Transportation: A moving target of opportunity

Robust technologies in transit, airports, rails, highways and other infrastructures signal jobs for systems integrators

The transportation market is one of the most diverse verticals, with numerous mass transits including rail, seaports, ground transportation, airways and the pipeline system, a mode of transportation for natural services. Each requires different technologies that adhere to addressing its issues and expectations, a challenge in itself as each of these five modes can be broken down further to include smaller specialized areas that have to be monitored and secured against potential security threats. Coastal ports that serve as the country's mode of waterway transportation cover large areas and often times include smaller ports, terminals and other facilities within. Ground transportation offers opportunities for systems integrator who offer solutions for Intelligent Transportation Systems (ITS) while some of the smaller jobs consist of deploying mobile DVRs to provide real-time surveillance of activity on public buses and shuttles. In addition, technologies in each of these modes is only becoming more robust, with: text-to-speech audio announcements sent directly to a public address system over an IP network; video and audio verification becoming more prevalent on rail; a number of major airports adopting intermodal transportation hubs and seaports interfacing radar and sonar technologies with surveillance systems.

Know the pain points

Transportation holds opportunities for systems integrators but one of the challenges for those who want to stay ahead will be to keep up with current technologies and fine-tune their approach to a specific area of transportation and its needs. End-users are looking for ways to integrate different technologies under one system to eliminate redundancy. Yet, an even bigger picture for leading systems integrators in the transportation space is that cities across the country are starting to look at ways to interface the different transportation modes together with seamless communication systems. For example, when a train arrives five minutes late, the operator can send that message back to the central command center and that message gets out across the board, to rail and buses and whatever other transportation modes are interconnected.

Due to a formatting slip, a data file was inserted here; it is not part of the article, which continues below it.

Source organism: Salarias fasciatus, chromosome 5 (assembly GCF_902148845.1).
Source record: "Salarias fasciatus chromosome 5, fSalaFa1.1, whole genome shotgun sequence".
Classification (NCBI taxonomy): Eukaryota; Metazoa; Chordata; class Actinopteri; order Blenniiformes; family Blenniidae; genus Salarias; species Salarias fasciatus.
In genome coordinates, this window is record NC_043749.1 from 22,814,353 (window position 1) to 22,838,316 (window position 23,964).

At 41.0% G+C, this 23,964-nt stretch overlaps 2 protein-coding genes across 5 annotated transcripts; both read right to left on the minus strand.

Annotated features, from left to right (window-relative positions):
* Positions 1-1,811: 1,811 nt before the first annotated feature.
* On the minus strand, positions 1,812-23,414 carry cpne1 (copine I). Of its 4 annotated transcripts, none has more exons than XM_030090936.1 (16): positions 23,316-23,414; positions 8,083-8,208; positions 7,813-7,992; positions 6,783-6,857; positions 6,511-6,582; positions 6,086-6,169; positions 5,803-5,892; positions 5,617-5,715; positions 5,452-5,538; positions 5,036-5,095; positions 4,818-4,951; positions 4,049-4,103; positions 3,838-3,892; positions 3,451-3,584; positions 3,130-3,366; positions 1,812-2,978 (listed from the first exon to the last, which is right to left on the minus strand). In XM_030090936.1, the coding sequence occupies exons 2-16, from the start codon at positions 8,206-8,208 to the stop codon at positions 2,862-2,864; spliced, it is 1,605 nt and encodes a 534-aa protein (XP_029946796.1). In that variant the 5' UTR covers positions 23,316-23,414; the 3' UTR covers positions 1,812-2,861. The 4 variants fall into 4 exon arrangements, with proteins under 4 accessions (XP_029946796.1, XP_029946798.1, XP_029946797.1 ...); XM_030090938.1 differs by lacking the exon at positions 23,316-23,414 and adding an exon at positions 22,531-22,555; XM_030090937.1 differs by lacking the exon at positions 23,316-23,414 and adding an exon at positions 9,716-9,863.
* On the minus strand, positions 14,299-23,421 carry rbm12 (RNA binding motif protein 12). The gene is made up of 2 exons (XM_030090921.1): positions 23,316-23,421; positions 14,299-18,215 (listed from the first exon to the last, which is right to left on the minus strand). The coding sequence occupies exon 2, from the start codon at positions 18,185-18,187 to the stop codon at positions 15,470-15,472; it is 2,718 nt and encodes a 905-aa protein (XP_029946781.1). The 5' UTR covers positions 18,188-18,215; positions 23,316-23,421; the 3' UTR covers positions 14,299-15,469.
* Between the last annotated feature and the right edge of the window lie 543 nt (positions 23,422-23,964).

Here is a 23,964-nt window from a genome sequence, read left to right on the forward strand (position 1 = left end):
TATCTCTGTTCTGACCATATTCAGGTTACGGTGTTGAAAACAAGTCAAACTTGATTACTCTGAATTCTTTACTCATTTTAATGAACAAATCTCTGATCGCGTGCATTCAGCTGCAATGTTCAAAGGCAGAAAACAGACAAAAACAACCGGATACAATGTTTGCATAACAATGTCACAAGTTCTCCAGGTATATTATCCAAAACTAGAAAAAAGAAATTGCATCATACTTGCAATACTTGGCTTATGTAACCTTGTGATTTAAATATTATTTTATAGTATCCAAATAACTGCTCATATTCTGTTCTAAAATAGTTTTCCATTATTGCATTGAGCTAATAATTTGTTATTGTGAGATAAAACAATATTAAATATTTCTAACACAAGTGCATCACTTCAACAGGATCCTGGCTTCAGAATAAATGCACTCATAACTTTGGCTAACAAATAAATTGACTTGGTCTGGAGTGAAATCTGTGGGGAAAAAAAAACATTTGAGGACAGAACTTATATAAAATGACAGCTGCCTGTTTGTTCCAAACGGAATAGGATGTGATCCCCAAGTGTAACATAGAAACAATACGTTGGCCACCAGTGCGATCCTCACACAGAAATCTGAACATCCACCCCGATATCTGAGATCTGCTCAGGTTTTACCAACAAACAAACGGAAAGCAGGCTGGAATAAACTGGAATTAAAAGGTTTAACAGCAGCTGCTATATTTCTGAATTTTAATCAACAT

One of the biggest challenges for systems integrators is the glacial pace it takes for new technology solutions in transportation to be implemented. This vertical market changes at a slow rate, mostly because of the amount of money it takes to outfit an entire transportation system for a metropolitan area. In addition, with state agencies, rail administrations and other transportation stakeholders, there are issues such as procurement and securing the fund, that may take years before technology on a project is actually implemented. Baran Design Associates, Bergenfield, N.J., which has worked in conjunction with the New Jersey Transit for the past 10 years, knows all too well the intricacies involved at this level.

"The New Jersey Transit is a very large state conglomeration of agencies-they have separate people for rail, bus, for design and data-so when you sit down with them, you are already at a disadvantage because there is a certain amount of internal bureaucracy that has a tendency to slow things down," said Mark Ramsay, president of Baran Design Associates. "Everyone has their own area to defend and their own things that they want to push forward. We know that the design and data people are chomping at the bit, ready to change things, but the reality is that it takes a lot of money, time and effort to get a project going," he explained.

Bureaucracy and funding

Another overriding factor in visible funding for these transportation modes is identifying which modes are public and which are private. The funding and technology deployment in these areas will also differ because the codes and regulations between public and private sectors differ.

This content continues onto the next page...